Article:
Opie and Cleigh by Gary Nine, recommended by Trish
Fantastic debut novel by a local author! A popular cheerleader is murdered, and the students, schoolteachers and officials all come together to support each other. The killer now has developed a taste for killing, will he be caught in time before he kills again. Opie and Cleigh is suspenseful and really brings together how a community can come together when tragedy hits.
Emily Wilde’s Encyclopaedia of Faeries by Heather Fawcett, recommended by Dennis
This was a fun read if you like stories about the wee folk. Emily Wilde is an expert on faeries. She is doing research on an elusive class of faeries she calls the Hidden Ones. To do this she must live in a small, isolated cottage in a small village near the forest where they can occasionally be found. She is fine with this as she doesn’t like dealing with people. To her dismay, Windell Bambleby shows up at her doorstep and wants to join her investigation. He is the opposite of her in that he likes the comforts of life and people. He is a published expert on faeries, and she has heard that he has others do the work and then takes the credit. She doesn’t want that to happen to her. During her investigations she encounters abductions, possessed children and encounters fairy royalty.
The House in the Cerulean Sea by T.J. Klune, recommended by Meg
“The House in the Cerulean Sea” is a captivating book that takes readers on a journey of love, acceptance, and the power of found family. T.J. Klune’s whimsical writing style brings to life a vibrant world filled with extraordinary characters, each with their own struggles and unique magical abilities. This heartwarming tale explores themes of identity and the importance of embracing differences, reminding us of the profound impact kindness and empathy can have. With its poignant message and uplifting storyline, The House in the Cerulean Sea is a must-read that will leave you believing in the magic of compassion and the strength of human connection.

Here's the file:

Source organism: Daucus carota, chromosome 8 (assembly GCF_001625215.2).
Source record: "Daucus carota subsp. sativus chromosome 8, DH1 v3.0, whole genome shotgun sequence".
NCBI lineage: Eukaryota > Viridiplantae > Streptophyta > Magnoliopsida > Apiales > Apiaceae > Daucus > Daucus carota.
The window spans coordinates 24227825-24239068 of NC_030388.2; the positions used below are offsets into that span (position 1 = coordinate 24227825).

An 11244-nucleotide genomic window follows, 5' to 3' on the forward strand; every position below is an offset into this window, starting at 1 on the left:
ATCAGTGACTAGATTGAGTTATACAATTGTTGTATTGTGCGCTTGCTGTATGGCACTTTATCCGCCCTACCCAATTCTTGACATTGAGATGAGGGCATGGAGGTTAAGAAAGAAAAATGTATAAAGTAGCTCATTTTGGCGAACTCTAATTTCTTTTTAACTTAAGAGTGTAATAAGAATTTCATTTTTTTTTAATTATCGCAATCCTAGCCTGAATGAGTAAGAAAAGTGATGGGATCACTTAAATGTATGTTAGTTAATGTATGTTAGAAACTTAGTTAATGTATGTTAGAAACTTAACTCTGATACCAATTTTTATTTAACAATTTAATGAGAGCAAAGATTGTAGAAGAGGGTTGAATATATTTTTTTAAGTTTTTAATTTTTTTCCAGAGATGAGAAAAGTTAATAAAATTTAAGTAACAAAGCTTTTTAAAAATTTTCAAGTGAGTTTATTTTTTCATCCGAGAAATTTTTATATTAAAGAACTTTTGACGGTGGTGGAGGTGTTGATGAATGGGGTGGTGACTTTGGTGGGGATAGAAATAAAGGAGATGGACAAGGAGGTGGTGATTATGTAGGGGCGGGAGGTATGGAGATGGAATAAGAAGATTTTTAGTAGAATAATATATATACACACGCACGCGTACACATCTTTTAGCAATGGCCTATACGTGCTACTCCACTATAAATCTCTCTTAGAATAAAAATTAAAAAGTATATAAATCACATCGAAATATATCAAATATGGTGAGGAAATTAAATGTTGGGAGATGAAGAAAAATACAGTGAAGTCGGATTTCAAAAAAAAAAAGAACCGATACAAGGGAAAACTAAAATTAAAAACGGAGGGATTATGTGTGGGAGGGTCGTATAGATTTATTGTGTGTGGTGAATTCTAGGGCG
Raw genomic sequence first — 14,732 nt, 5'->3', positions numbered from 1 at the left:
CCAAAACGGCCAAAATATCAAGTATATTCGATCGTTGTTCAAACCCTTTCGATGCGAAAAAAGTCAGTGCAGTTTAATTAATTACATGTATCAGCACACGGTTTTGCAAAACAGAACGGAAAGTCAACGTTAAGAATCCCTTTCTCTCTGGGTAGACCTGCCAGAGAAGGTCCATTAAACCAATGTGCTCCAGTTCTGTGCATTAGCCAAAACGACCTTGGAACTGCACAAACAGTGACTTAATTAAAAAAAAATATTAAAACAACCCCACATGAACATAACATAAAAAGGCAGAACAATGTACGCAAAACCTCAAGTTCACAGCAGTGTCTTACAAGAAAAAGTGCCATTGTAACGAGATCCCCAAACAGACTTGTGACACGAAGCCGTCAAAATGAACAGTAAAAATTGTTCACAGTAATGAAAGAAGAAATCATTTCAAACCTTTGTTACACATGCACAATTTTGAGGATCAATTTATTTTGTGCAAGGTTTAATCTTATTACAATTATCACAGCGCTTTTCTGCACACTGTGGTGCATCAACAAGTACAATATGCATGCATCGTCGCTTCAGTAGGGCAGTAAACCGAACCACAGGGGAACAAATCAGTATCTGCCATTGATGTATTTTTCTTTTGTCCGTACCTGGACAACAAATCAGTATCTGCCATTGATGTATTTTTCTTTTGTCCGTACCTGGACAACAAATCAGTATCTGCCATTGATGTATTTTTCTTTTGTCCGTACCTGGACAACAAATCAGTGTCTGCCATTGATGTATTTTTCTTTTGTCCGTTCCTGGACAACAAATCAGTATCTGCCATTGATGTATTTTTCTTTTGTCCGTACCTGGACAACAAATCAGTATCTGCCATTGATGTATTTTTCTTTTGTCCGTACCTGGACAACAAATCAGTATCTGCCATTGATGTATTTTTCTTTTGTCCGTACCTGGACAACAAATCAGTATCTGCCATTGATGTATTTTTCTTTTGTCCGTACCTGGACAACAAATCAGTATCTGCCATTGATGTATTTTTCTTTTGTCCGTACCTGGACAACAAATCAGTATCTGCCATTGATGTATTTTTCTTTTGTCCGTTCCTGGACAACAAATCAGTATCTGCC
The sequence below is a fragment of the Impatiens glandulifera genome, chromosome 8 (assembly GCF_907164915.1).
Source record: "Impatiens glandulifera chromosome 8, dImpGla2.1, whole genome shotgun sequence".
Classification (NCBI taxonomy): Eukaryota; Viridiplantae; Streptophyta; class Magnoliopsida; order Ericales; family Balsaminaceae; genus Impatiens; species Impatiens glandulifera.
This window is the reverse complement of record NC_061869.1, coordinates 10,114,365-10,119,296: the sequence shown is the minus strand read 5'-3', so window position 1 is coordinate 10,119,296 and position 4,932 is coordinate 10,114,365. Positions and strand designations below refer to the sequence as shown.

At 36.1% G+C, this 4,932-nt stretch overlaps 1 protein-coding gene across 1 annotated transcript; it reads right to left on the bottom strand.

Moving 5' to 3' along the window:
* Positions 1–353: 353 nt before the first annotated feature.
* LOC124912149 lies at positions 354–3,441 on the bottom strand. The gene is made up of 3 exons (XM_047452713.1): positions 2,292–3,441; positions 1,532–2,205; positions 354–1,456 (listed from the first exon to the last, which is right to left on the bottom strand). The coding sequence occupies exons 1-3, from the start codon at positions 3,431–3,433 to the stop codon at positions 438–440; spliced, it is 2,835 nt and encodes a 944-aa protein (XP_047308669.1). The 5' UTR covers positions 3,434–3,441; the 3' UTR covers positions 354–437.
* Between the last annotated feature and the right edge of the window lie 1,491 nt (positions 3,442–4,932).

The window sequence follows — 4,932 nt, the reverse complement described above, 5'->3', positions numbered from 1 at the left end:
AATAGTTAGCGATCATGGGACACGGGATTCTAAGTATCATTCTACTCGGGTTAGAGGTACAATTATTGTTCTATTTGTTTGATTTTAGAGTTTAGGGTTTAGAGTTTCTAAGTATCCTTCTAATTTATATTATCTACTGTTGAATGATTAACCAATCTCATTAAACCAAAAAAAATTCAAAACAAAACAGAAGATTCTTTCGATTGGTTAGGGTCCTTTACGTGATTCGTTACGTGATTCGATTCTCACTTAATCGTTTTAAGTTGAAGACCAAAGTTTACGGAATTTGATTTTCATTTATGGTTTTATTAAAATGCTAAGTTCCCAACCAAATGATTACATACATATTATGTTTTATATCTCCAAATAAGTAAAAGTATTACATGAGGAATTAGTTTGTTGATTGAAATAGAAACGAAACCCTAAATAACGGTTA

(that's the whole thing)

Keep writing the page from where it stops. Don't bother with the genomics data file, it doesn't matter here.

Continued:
Your Thoughts: A patron said, “This book was so sweet and nicely written. A modern fairy tale with a happy ending!”
The Bookshop of Second Chances by Jackie Fraser, recommended by Megan C.
If you love books about books and are looking for a feel-good read by the pool, pick up The Bookshop of Second Chances! Thea is coasting through life when some unexpected changes leave her bewildered about what comes next. Family ties lead her to a small coastal town in Scotland and its local bookshop. After being hired by the gruff yet handsome bookseller Edward, Thea quickly realizes that the Scottish town may be just as complicated as home. Fraser’s modern, conversational, and quirky prose brings her characters to life with whimsy and depth. This book was a joy and got me out of a reading slump!
The Cabin at the End of the World by Paul G. Tremblay and Knock at the Cabin, recommended by Megan S.
A family vacation gone horribly wrong is at the center of this book and its movie version, which came out just this year. Both book and movie wrestle with the concepts of family, devotion, and the hard choices we all make in life, though the movie varies from the book just enough to make it interesting. I’ll be a typical reader and say “the book was better,” but both kept me on the edge of my seat, wondering what was going to happen next. Warning: both book and movie contain several instances of physical violence.